May 26, 2013
CFK at UNO in NYC
While controversy mounts over President Cristina Fernández de Kirchner’s domestic agenda, the focus this week is (or should be) on her exterior policies as she addresses the United Nations General Assembly in New York today — towards the world in general and the host country in particular. Perhaps the key here lies less in today’s speech, her UN meetings or her university lectures as in her contacts with Exxon Mobile Corp. CEO Rex Tillerson and other oilmen parallel to YPF CEO Miguel Galuccio’s quest for overseas investors (on the heels of a nebulous co-operation agreement inked with Chevron earlier this month). Prior to her week in the United States (the world’s undisputed centre of shale expertise), CFK clearly sided with her administration’s moderates more than once. Not only has she given Defence Minister Arturo Puricelli a green light to refute criticisms of his ministry’s active interest in US military training courses (voiced by Página 12 columnist and hitherto leading government ideologue Horacio Verbitsky, whom Puricelli would not dare contradict without presidential approval) — cold feet suddenly appeared over Foreign Minister Héctor Timerman’s meeting with his Iranian colleague Ali Akbar Salehi (on which there was no word when this editorial was written). And as if to clinch the impression of an olive branch, last week’s decision by the International Monetary Fund (IMF) to shorten the fuse for a showdown over Argentina’s dodgy statistics to just three months did not trigger a whisper of protest from even the most extreme national populist in government ranks.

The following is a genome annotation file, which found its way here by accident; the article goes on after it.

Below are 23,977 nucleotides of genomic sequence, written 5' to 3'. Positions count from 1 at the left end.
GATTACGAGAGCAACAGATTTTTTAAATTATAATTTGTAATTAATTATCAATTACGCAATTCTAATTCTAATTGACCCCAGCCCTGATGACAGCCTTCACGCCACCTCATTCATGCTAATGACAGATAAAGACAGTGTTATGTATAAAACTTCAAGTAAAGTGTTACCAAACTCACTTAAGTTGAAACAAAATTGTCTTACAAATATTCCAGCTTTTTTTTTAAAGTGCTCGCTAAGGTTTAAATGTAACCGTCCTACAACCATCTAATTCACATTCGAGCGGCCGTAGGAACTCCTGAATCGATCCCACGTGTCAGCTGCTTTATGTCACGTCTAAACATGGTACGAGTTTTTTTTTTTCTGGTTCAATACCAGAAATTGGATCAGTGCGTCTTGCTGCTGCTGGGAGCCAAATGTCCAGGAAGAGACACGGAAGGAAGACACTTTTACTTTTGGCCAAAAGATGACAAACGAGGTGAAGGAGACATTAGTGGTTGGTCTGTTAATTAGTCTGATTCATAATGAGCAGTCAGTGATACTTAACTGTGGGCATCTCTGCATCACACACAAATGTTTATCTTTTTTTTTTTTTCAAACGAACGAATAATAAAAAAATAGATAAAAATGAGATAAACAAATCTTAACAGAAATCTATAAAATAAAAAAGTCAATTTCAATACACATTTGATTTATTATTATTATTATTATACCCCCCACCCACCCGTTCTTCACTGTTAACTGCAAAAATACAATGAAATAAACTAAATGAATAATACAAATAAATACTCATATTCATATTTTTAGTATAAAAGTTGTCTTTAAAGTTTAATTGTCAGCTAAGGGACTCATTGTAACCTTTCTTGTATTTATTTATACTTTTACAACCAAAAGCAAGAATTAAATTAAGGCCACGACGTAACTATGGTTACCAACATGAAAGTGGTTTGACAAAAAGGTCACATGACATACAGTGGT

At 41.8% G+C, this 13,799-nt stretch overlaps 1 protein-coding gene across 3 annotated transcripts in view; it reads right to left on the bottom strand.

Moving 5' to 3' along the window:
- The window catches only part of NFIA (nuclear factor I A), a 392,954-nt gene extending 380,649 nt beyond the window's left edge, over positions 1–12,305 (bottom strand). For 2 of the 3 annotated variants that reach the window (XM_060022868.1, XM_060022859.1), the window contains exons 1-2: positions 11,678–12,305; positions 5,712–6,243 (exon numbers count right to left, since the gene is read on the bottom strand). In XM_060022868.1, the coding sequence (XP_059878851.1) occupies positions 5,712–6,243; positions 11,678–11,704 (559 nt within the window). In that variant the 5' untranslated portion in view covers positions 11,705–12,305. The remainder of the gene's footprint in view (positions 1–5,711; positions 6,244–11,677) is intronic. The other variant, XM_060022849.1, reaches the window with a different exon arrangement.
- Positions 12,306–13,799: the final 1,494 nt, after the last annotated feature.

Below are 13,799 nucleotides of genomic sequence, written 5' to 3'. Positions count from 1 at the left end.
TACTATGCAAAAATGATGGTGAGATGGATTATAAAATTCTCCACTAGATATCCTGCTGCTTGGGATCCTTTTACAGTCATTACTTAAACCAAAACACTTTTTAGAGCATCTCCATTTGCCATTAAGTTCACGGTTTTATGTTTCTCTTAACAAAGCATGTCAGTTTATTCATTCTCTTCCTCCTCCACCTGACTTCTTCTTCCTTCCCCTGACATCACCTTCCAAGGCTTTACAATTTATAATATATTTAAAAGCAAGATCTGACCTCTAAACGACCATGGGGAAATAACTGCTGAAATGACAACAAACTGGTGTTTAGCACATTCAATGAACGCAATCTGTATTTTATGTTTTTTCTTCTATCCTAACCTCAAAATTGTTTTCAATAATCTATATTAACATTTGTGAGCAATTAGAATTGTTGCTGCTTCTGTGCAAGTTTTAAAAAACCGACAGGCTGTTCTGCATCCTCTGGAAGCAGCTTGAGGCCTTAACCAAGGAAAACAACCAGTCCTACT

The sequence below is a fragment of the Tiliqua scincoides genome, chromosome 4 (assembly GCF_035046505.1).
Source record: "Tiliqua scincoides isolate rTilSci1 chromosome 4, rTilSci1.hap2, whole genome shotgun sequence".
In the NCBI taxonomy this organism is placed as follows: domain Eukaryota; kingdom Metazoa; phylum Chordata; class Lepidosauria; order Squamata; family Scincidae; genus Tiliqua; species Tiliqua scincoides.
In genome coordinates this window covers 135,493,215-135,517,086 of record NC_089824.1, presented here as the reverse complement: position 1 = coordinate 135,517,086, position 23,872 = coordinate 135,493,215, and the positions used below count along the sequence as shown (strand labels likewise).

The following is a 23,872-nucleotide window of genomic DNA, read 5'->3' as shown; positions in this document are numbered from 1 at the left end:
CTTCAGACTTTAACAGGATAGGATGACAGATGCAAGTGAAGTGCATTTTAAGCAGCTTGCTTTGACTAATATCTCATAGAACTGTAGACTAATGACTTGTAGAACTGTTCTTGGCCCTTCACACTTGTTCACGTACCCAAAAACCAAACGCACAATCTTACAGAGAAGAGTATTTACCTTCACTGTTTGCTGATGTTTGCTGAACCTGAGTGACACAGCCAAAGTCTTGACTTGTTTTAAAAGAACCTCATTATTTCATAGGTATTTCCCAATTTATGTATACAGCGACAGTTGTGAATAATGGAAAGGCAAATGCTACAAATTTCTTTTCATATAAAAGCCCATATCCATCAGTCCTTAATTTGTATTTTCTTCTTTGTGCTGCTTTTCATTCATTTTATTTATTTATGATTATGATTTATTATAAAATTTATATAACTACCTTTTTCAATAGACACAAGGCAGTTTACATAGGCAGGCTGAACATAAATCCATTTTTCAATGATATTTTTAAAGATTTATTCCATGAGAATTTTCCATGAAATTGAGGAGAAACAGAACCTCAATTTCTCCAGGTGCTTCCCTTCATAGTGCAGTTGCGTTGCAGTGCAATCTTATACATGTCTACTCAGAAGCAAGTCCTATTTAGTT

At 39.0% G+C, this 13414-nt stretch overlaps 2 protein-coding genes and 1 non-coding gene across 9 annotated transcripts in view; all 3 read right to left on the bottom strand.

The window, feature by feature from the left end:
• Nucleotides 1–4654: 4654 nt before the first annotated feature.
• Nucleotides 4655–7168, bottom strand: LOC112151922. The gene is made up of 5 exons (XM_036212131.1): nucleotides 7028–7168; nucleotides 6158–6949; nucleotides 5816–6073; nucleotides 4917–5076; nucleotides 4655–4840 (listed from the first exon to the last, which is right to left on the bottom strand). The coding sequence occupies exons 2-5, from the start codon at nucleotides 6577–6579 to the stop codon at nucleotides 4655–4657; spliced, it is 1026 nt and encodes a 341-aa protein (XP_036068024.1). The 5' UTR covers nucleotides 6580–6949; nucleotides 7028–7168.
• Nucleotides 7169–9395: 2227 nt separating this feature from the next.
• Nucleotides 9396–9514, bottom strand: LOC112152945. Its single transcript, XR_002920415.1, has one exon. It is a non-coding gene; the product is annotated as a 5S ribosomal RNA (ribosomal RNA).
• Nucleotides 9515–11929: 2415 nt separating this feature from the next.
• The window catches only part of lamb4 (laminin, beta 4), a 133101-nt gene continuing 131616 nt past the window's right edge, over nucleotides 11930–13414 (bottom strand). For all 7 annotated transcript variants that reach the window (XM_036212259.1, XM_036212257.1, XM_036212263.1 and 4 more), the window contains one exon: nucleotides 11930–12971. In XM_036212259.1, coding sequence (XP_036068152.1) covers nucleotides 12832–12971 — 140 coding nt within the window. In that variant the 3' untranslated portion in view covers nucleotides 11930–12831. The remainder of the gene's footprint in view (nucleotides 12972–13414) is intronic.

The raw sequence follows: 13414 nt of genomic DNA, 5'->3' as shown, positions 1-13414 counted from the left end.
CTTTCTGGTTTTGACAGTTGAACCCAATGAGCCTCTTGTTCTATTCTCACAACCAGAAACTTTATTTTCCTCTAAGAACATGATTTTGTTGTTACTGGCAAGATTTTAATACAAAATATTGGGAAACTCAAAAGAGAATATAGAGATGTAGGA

Whether the YPF motive is the whole story or whether this rapprochement obeys a wider economic, fiscal or geopolitical logic remains to be seen. This question could be answered soon if the overseas oil drive quickly loses steam — entirely possible given Deputy Economy Minister Axel Kicillof’s efforts to spread the message that any foreign stake in YPF will be at the mercy of an omnipotent state. One definite indication of an interest in reconciliation with the US beyond oil would be a new foreign minister. This reconciliation would be hardly possible with Timerman — Washington is much more inclined to extend the benefit of the doubt to a foe turning friend, even for pragmatic reasons, than the other way round (Timerman owes his portfolio to his previous posts at the New York consulate and Washington embassy fostering relations, only to pounce upon US police training equipment at Ezeiza airport 20 months ago).
Much will depend on this week to see how much unity there is with either the UN or the US.